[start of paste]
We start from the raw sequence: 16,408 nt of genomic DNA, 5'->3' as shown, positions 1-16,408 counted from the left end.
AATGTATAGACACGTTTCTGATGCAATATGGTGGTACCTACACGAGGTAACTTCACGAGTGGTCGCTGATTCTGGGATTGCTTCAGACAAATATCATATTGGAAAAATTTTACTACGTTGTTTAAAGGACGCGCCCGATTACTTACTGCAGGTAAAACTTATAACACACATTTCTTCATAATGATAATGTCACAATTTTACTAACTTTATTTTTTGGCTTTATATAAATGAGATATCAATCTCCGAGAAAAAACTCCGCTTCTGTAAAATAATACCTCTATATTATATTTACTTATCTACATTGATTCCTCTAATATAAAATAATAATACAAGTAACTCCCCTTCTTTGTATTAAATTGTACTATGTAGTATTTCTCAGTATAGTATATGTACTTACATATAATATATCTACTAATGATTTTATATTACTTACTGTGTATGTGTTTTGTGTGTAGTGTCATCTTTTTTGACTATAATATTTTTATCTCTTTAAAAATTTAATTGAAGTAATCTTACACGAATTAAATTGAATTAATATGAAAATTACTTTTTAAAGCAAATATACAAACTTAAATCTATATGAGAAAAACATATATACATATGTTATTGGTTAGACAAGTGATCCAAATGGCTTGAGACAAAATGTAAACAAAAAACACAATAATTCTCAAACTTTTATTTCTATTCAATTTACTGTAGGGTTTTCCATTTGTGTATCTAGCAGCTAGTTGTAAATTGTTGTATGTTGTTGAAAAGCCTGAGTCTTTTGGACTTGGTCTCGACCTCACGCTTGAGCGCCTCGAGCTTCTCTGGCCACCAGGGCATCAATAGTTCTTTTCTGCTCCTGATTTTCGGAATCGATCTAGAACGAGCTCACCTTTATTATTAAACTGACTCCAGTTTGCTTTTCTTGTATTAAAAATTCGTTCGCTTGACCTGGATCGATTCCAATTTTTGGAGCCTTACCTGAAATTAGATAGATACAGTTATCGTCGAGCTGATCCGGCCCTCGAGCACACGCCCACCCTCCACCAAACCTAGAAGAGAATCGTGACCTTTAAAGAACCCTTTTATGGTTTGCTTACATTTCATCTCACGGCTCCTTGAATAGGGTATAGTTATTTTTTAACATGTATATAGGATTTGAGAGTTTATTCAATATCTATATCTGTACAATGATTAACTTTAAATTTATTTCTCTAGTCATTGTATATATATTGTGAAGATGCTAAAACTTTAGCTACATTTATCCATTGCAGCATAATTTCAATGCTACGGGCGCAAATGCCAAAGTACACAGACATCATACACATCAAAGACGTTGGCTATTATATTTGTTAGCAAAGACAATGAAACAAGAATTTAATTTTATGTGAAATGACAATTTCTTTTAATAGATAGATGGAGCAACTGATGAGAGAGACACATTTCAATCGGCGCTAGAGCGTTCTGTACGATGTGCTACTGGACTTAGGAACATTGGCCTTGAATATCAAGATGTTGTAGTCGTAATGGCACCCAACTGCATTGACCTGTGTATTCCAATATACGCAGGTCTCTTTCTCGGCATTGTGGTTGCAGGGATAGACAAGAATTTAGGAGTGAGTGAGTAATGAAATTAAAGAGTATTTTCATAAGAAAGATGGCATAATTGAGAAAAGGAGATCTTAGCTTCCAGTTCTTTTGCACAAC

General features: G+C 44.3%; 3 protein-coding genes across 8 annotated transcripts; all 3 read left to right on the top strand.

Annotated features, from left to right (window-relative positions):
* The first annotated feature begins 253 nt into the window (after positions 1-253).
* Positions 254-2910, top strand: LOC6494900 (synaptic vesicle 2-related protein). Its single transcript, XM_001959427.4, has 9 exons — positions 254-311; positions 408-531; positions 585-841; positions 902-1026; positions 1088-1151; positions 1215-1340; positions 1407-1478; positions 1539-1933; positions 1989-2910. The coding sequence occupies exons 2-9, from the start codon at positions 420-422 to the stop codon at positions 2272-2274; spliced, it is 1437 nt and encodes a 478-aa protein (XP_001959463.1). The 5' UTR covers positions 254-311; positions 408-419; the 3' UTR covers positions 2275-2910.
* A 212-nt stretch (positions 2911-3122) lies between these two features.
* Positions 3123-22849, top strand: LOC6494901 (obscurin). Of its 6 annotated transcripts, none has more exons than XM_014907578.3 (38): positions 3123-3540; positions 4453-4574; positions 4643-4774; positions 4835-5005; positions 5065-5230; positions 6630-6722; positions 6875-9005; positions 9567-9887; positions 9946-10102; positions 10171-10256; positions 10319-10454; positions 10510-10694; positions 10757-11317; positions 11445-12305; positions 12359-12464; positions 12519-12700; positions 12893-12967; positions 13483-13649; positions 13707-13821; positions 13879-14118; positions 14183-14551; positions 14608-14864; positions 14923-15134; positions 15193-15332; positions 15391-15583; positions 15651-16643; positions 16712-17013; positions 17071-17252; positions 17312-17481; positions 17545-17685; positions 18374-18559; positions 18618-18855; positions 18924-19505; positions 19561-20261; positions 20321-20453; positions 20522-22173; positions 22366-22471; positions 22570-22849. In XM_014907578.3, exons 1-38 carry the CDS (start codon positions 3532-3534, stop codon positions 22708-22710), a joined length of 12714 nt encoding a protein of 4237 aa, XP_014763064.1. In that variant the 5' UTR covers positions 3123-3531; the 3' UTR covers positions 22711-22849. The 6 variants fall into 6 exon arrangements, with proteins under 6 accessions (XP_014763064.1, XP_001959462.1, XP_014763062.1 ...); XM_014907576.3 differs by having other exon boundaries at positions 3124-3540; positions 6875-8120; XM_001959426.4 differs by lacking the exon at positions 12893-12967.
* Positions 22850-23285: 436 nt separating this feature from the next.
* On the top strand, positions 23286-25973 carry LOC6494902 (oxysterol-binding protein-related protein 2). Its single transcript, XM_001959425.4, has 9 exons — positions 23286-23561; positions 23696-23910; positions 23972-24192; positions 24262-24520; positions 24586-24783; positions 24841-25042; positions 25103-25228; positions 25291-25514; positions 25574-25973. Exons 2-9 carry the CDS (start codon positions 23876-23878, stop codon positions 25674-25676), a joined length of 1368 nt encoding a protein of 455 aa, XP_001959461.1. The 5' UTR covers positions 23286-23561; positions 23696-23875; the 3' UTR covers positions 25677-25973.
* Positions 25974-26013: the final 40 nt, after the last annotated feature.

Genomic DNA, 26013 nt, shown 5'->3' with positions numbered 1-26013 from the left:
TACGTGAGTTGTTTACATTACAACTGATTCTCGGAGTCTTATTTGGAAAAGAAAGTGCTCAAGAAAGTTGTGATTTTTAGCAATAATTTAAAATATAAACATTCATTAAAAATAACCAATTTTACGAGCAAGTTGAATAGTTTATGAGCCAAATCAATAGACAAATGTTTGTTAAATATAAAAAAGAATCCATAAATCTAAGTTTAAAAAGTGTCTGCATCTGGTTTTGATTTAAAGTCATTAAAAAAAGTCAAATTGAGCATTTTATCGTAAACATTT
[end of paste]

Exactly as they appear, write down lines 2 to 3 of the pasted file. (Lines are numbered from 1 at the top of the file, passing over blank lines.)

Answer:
AATGTATAGACACGTTTCTGATGCAATATGGTGGTACCTACACGAGGTAACTTCACGAGTGGTCGCTGATTCTGGGATTGCTTCAGACAAATATCATATTGGAAAAATTTTACTACGTTGTTTAAAGGACGCGCCCGATTACTTACTGCAGGTAAAACTTATAACACACATTTCTTCATAATGATAATGTCACAATTTTACTAACTTTATTTTTTGGCTTTATATAAATGAGATATCAATCTCCGAGAAAAAACTCCGCTTCTGTAAAATAATACCTCTATATTATATTTACTTATCTACATTGATTCCTCTAATATAAAATAATAATACAAGTAACTCCCCTTCTTTGTATTAAATTGTACTATGTAGTATTTCTCAGTATAGTATATGTACTTACATATAATATATCTACTAATGATTTTATATTACTTACTGTGTATGTGTTTTGTGTGTAGTGTCATCTTTTTTGACTATAATATTTTTATCTCTTTAAAAATTTAATTGAAGTAATCTTACACGAATTAAATTGAATTAATATGAAAATTACTTTTTAAAGCAAATATACAAACTTAAATCTATATGAGAAAAACATATATACATATGTTATTGGTTAGACAAGTGATCCAAATGGCTTGAGACAAAATGTAAACAAAAAACACAATAATTCTCAAACTTTTATTTCTATTCAATTTACTGTAGGGTTTTCCATTTGTGTATCTAGCAGCTAGTTGTAAATTGTTGTATGTTGTTGAAAAGCCTGAGTCTTTTGGACTTGGTCTCGACCTCACGCTTGAGCGCCTCGAGCTTCTCTGGCCACCAGGGCATCAATAGTTCTTTTCTGCTCCTGATTTTCGGAATCGATCTAGAACGAGCTCACCTTTATTATTAAACTGACTCCAGTTTGCTTTTCTTGTATTAAAAATTCGTTCGCTTGACCTGGATCGATTCCAATTTTTGGAGCCTTACCTGAAATTAGATAGATACAGTTATCGTCGAGCTGATCCGGCCCTCGAGCACACGCCCACCCTCCACCAAACCTAGAAGAGAATCGTGACCTTTAAAGAACCCTTTTATGGTTTGCTTACATTTCATCTCACGGCTCCTTGAATAGGGTATAGTTATTTTTTAACATGTATATAGGATTTGAGAGTTTATTCAATATCTATATCTGTACAATGATTAACTTTAAATTTATTTCTCTAGTCATTGTATATATATTGTGAAGATGCTAAAACTTTAGCTACATTTATCCATTGCAGCATAATTTCAATGCTACGGGCGCAAATGCCAAAGTACACAGACATCATACACATCAAAGACGTTGGCTATTATATTTGTTAGCAAAGACAATGAAACAAGAATTTAATTTTATGTGAAATGACAATTTCTTTTAATAGATAGATGGAGCAACTGATGAGAGAGACACATTTCAATCGGCGCTAGAGCGTTCTGTACGATGTGCTACTGGACTTAGGAACATTGGCCTTGAATATCAAGATGTTGTAGTCGTAATGGCACCCAACTGCATTGACCTGTGTATTCCAATATACGCAGGTCTCTTTCTCGGCATTGTGGTTGCAGGGATAGACAAGAATTTAGGAGTGAGTGAGTAATGAAATTAAAGAGTATTTTCATAAGAAAGATGGCATAATTGAGAAAAGGAGATCTTAGCTTCCAGTTCTTTTGCACAAC

General features: G+C 44.3%; 3 protein-coding genes across 8 annotated transcripts; all 3 read left to right on the top strand.